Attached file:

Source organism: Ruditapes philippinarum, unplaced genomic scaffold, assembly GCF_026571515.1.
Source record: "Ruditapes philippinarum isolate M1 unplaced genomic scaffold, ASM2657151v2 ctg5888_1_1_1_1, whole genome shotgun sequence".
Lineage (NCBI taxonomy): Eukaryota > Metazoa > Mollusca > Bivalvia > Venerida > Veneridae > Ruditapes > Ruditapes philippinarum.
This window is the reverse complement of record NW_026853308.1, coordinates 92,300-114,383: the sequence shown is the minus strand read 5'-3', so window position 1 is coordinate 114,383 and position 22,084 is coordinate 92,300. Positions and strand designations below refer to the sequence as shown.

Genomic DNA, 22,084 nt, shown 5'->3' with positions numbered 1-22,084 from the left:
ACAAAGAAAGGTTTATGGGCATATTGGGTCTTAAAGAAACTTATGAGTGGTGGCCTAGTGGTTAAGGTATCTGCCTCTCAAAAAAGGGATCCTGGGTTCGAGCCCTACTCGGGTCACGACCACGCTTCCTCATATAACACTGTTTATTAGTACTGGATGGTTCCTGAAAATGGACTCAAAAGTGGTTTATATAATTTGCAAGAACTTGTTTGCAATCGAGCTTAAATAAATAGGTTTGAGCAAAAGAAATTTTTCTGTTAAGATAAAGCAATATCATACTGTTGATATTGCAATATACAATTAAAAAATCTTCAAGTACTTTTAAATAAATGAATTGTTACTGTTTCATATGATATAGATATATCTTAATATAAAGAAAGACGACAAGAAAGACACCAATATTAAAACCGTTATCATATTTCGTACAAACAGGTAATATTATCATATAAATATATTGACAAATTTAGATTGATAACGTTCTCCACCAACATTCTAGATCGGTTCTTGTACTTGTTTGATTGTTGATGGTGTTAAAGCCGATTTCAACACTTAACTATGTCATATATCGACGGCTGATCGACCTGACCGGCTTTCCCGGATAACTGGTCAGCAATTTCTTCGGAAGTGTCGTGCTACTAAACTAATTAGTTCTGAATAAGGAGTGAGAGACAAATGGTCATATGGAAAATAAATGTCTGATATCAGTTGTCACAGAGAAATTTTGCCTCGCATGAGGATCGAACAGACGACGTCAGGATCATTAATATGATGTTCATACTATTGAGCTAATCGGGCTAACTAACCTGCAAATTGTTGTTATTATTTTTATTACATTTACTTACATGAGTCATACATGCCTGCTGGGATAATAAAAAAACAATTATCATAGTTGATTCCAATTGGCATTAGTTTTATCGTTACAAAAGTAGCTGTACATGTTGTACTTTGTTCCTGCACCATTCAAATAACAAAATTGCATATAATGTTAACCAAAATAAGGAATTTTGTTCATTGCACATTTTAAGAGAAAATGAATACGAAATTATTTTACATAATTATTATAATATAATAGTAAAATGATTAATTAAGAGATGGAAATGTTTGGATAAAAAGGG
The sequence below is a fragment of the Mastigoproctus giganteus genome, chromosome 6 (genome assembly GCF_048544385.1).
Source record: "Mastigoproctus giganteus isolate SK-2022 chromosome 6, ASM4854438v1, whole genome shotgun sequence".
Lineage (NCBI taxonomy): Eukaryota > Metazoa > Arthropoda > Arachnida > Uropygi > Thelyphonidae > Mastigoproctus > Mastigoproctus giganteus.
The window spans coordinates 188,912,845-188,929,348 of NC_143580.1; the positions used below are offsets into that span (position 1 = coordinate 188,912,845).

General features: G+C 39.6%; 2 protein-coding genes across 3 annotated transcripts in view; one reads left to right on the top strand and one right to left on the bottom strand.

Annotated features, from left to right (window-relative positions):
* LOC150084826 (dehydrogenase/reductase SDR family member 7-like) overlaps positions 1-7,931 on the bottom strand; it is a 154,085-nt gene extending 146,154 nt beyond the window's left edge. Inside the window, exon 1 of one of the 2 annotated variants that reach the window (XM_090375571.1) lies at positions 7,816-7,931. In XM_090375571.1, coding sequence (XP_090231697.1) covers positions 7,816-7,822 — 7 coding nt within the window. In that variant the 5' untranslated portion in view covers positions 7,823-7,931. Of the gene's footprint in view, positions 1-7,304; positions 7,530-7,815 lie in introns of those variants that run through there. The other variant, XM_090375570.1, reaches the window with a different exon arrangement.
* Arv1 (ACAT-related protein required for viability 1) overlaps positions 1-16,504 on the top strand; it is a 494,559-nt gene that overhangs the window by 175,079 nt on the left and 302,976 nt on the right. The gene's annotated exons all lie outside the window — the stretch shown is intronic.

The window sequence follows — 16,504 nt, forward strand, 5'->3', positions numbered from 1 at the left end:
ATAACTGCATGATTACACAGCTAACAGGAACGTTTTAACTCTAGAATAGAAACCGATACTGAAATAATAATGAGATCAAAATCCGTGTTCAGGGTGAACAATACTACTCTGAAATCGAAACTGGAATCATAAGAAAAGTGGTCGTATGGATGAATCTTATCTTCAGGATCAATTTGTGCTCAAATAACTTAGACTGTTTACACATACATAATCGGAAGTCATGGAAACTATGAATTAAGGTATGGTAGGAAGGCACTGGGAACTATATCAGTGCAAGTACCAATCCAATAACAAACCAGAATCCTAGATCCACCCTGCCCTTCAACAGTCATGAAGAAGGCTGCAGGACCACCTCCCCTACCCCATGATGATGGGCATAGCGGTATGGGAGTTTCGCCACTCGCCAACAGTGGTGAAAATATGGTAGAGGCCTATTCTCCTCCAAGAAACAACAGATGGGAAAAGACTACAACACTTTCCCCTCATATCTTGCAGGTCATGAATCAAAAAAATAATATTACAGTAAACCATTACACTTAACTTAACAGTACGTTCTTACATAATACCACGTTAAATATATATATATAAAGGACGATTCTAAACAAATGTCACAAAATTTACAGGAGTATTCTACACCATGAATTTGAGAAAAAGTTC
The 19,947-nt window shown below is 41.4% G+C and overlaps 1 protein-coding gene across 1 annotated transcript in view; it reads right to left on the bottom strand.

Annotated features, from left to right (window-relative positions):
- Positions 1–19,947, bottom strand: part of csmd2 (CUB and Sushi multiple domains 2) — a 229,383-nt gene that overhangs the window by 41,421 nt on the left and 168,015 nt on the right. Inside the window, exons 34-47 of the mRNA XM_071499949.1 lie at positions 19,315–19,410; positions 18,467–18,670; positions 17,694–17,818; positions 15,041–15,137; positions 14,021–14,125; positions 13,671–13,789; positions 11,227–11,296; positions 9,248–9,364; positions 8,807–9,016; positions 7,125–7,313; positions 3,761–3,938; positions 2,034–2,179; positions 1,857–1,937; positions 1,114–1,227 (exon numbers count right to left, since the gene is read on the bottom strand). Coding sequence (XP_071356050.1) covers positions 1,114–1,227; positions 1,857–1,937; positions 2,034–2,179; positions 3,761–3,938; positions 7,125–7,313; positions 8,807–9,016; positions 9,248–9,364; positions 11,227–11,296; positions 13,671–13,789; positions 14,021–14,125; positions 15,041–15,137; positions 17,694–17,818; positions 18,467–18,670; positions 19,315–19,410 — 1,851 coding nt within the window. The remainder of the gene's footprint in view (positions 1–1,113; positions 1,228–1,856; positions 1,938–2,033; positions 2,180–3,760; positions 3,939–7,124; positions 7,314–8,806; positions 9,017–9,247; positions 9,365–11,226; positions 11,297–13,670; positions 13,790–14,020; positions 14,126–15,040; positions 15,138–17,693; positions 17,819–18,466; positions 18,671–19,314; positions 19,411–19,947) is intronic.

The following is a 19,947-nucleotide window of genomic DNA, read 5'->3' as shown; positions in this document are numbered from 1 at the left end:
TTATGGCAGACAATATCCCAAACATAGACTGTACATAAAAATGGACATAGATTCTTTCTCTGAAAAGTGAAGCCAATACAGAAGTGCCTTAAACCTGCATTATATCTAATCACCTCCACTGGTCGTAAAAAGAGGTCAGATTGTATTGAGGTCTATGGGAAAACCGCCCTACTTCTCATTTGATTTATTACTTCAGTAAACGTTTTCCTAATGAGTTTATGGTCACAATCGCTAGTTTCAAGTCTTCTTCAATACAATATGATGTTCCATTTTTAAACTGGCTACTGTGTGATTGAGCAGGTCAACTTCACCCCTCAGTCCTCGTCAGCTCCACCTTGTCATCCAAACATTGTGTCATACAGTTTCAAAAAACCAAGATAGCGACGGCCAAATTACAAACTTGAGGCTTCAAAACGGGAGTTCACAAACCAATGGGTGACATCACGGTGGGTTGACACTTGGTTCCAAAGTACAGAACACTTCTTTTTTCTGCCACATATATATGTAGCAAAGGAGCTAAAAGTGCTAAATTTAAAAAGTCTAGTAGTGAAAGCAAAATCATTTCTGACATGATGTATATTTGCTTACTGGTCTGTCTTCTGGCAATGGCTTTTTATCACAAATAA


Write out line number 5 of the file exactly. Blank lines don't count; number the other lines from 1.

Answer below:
Genomic DNA, 22,084 nt, shown 5'->3' with positions numbered 1-22,084 from the left: